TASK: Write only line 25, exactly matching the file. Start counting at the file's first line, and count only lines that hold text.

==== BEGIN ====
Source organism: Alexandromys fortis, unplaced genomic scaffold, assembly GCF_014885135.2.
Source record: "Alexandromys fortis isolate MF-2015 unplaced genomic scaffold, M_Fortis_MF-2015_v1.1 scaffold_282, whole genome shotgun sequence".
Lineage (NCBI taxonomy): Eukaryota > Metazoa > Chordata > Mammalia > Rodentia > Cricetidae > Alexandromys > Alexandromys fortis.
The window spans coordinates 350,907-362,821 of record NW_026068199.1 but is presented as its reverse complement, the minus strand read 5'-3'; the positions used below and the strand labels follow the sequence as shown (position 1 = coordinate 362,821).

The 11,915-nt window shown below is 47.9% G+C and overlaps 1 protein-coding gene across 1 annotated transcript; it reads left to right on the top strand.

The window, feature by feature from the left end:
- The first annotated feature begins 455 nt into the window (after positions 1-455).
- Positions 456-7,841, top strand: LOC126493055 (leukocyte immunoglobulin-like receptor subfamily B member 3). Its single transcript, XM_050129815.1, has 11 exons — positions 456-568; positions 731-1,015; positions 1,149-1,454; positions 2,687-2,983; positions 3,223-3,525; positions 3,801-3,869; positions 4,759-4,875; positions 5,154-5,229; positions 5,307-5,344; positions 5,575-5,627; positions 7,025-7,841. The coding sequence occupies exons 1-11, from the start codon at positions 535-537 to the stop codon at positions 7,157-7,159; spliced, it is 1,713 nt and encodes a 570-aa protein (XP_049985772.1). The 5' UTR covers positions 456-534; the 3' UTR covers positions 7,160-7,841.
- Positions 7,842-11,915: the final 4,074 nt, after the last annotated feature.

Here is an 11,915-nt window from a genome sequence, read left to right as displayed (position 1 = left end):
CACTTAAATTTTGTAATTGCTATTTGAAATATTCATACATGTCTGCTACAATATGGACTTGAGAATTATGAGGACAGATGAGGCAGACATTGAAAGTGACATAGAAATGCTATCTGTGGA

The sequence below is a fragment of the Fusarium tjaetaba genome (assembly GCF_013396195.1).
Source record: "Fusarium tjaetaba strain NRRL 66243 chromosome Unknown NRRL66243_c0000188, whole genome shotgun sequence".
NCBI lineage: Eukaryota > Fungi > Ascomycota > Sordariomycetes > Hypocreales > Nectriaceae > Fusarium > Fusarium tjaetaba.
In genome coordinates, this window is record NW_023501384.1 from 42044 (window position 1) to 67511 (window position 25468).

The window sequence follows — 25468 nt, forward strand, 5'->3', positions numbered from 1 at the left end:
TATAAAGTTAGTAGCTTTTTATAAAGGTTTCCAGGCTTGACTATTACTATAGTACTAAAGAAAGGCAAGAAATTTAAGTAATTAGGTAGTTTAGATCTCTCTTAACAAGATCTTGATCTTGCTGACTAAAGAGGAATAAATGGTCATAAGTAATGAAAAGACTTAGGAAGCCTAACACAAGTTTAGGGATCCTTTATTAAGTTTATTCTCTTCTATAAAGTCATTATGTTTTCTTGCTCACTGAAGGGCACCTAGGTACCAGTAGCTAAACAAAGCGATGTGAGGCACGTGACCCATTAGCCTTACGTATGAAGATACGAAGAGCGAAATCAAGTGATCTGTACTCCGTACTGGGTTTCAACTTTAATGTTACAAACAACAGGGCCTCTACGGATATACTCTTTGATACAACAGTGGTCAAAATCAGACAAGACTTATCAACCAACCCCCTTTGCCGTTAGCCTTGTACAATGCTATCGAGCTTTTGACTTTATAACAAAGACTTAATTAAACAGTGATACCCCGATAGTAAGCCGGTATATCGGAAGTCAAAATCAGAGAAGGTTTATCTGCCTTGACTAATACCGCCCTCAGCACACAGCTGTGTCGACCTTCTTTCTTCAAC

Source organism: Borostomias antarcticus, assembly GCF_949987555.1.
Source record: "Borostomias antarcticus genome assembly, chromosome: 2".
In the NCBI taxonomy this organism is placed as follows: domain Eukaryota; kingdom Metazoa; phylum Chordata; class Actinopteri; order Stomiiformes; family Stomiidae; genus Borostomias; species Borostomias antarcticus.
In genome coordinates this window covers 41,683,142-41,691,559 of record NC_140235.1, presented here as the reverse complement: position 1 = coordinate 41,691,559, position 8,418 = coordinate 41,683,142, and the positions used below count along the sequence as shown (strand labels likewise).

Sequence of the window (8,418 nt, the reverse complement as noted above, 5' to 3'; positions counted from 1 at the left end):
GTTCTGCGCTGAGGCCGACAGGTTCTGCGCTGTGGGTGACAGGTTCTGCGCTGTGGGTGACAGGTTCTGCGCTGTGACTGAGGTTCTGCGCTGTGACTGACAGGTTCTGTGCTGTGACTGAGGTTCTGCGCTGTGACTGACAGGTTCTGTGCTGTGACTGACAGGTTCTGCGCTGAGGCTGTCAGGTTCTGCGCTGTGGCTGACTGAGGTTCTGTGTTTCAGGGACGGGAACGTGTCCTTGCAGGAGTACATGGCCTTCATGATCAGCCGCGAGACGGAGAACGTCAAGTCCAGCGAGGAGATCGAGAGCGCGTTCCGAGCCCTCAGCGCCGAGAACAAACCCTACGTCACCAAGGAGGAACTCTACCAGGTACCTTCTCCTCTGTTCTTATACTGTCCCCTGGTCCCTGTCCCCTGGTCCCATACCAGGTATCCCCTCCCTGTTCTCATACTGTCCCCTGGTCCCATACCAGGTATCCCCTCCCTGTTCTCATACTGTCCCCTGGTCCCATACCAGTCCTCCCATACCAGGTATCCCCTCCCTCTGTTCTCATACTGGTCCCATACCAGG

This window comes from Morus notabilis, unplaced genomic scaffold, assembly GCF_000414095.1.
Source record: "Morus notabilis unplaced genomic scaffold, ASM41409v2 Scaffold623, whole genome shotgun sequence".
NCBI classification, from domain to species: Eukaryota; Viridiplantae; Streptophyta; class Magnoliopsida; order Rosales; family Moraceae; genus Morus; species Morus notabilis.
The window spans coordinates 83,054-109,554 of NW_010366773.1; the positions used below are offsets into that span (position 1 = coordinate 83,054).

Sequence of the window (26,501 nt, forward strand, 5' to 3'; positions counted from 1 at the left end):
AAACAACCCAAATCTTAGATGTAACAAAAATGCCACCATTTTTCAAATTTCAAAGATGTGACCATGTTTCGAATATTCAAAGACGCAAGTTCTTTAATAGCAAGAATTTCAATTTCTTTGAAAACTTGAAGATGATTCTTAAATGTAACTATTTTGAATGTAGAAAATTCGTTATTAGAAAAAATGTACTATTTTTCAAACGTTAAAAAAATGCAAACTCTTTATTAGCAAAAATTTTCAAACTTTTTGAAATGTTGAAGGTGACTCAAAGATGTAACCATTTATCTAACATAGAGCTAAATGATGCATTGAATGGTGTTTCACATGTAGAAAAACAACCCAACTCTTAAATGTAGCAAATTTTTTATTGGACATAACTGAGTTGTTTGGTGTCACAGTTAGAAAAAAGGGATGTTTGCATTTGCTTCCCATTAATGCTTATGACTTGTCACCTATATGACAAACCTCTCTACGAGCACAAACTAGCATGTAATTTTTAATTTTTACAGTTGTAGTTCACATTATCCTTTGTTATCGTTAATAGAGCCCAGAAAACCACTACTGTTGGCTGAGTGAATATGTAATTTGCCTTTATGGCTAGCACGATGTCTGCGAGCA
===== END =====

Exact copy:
Source record: "Morus notabilis unplaced genomic scaffold, ASM41409v2 Scaffold623, whole genome shotgun sequence".